Added Kollmeier: “I wanted to capture the collaborating that is often done together in front of blackboards, but with the capability of interrogating huge simulations and datasets like a Holodeck on Star Trek. Maybe we’ll also fight the Borg. There are lots of possibilities.”

“It has been an honor to work with Dr. Kollmeier and the brilliant team at the Carnegie Observatories,” said Chad Kickbush, General Manager of Mechdyne’s AV and Virtual Reality Business Unit. “We knew that we could deliver the pixel density needed for these detailed datasets to be explored, but it was only through a very collaborative process that we designed this unique configuration that allows the user to look up into immensity of the universe. That is our goal at Mechdyne, to enable discovery by removing obstacles to insight and understanding.”

Not just for analyzing data and simulations, the VizLab can also allow for “tours” of space imagery during outreach activities. It is shown here under construction at Mechdyne’s facility in Iowa. Credit: Tyler O’Donnell, Mechdyne.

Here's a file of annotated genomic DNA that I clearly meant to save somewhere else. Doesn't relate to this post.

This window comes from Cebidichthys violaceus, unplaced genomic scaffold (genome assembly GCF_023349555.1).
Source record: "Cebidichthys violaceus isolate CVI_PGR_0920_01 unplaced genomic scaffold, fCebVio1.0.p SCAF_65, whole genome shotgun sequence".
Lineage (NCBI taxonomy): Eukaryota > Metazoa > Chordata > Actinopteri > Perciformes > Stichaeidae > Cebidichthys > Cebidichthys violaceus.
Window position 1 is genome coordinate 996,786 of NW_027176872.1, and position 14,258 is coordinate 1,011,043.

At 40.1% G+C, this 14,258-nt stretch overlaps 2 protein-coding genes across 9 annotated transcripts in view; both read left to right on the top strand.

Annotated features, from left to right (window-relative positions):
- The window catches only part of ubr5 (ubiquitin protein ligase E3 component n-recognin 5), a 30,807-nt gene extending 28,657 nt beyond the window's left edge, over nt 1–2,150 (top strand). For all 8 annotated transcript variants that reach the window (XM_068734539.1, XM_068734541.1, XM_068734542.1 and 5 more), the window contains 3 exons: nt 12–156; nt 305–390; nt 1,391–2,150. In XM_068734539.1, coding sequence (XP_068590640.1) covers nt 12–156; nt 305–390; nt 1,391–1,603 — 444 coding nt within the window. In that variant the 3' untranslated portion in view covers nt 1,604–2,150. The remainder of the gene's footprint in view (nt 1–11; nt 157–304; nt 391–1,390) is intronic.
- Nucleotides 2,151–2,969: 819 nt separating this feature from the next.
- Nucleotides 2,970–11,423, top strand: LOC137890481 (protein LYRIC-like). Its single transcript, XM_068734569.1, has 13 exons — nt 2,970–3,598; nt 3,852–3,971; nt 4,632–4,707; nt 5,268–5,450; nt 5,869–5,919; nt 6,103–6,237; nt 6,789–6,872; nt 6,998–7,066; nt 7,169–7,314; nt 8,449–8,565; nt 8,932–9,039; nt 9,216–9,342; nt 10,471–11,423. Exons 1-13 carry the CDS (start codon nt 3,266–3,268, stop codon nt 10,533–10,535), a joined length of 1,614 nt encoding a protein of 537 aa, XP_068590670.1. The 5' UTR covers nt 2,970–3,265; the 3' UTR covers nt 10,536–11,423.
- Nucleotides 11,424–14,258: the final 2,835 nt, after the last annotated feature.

“Mechdyne has been an incredible partner to Juna and her team from this project’s conception,” said Observatories Director John Mulchaey. “Their collaborative approach at every level enabled Carnegie to make our vision for this groundbreaking apparatus a reality.”

More data is available now than at any time in history, thanks to advances in instrumentation and to the next generation of astronomical surveys, including the Sloan Digital Sky Survey’s fifth generation, of which Kollmeier is the director. But astronomy is more than just cataloging of celestial objects and events. All of this documentation needs to be interrogated and interpreted in order to build a new understanding of the clockwork governing our universe.

“As the field advances, our VizLab will also provide an excellent training ground for our postdocs and graduate students, who will go on to join a network of Carnegie alumni driving discoveries at institutions around the world,” said Anthony Piro, a senior member of CTAC.

The VizLab grows directly from the computational infrastructure that Carnegie theorists have been building over the past decade at the Observatories, thanks to the generous support of NASA and The Ahmanson Foundation, the latter of which was also a major funder of the Viz Lab.